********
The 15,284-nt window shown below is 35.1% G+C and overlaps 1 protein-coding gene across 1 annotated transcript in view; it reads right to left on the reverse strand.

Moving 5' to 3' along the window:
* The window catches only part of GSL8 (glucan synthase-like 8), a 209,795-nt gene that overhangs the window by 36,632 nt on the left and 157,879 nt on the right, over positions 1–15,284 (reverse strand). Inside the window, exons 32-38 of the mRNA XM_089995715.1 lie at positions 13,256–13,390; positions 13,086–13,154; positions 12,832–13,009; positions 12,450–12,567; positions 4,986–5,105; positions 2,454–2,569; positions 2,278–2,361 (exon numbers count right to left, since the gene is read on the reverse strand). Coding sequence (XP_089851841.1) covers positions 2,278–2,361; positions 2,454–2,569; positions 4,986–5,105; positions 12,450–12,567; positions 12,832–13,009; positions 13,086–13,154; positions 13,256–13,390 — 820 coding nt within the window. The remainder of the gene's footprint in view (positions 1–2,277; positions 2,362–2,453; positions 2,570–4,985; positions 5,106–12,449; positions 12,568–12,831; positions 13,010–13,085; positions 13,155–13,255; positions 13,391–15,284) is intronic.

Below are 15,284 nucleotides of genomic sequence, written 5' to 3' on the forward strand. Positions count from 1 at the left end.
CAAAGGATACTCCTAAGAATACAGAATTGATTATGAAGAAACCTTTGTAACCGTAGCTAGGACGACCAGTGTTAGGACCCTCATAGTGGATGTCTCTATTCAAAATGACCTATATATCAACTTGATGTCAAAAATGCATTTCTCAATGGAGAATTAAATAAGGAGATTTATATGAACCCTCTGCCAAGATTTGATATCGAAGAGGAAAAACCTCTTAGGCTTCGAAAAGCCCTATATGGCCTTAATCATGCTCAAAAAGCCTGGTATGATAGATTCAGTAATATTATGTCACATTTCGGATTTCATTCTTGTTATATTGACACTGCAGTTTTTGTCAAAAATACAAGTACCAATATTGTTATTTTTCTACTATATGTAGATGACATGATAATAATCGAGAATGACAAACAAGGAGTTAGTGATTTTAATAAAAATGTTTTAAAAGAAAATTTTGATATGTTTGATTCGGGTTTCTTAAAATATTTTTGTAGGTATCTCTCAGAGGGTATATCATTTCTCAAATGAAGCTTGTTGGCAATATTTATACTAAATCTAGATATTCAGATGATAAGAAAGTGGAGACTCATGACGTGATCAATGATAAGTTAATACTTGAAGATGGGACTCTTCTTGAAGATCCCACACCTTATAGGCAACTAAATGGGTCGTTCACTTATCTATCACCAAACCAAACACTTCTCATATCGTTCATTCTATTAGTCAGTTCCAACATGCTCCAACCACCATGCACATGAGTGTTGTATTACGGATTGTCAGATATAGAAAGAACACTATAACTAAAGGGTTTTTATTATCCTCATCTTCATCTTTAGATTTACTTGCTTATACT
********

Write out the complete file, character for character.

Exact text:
The 15,284-nt window shown below is 35.1% G+C and overlaps 1 protein-coding gene across 1 annotated transcript in view; it reads right to left on the reverse strand.

Moving 5' to 3' along the window:
* The window catches only part of GSL8 (glucan synthase-like 8), a 209,795-nt gene that overhangs the window by 36,632 nt on the left and 157,879 nt on the right, over positions 1–15,284 (reverse strand). Inside the window, exons 32-38 of the mRNA XM_089995715.1 lie at positions 13,256–13,390; positions 13,086–13,154; positions 12,832–13,009; positions 12,450–12,567; positions 4,986–5,105; positions 2,454–2,569; positions 2,278–2,361 (exon numbers count right to left, since the gene is read on the reverse strand). Coding sequence (XP_089851841.1) covers positions 2,278–2,361; positions 2,454–2,569; positions 4,986–5,105; positions 12,450–12,567; positions 12,832–13,009; positions 13,086–13,154; positions 13,256–13,390 — 820 coding nt within the window. The remainder of the gene's footprint in view (positions 1–2,277; positions 2,362–2,453; positions 2,570–4,985; positions 5,106–12,449; positions 12,568–12,831; positions 13,010–13,085; positions 13,155–13,255; positions 13,391–15,284) is intronic.

Below are 15,284 nucleotides of genomic sequence, written 5' to 3' on the forward strand. Positions count from 1 at the left end.
CAAAGGATACTCCTAAGAATACAGAATTGATTATGAAGAAACCTTTGTAACCGTAGCTAGGACGACCAGTGTTAGGACCCTCATAGTGGATGTCTCTATTCAAAATGACCTATATATCAACTTGATGTCAAAAATGCATTTCTCAATGGAGAATTAAATAAGGAGATTTATATGAACCCTCTGCCAAGATTTGATATCGAAGAGGAAAAACCTCTTAGGCTTCGAAAAGCCCTATATGGCCTTAATCATGCTCAAAAAGCCTGGTATGATAGATTCAGTAATATTATGTCACATTTCGGATTTCATTCTTGTTATATTGACACTGCAGTTTTTGTCAAAAATACAAGTACCAATATTGTTATTTTTCTACTATATGTAGATGACATGATAATAATCGAGAATGACAAACAAGGAGTTAGTGATTTTAATAAAAATGTTTTAAAAGAAAATTTTGATATGTTTGATTCGGGTTTCTTAAAATATTTTTGTAGGTATCTCTCAGAGGGTATATCATTTCTCAAATGAAGCTTGTTGGCAATATTTATACTAAATCTAGATATTCAGATGATAAGAAAGTGGAGACTCATGACGTGATCAATGATAAGTTAATACTTGAAGATGGGACTCTTCTTGAAGATCCCACACCTTATAGGCAACTAAATGGGTCGTTCACTTATCTATCACCAAACCAAACACTTCTCATATCGTTCATTCTATTAGTCAGTTCCAACATGCTCCAACCACCATGCACATGAGTGTTGTATTACGGATTGTCAGATATAGAAAGAACACTATAACTAAAGGGTTTTTATTATCCTCATCTTCATCTTTAGATTTACTTGCTTATACT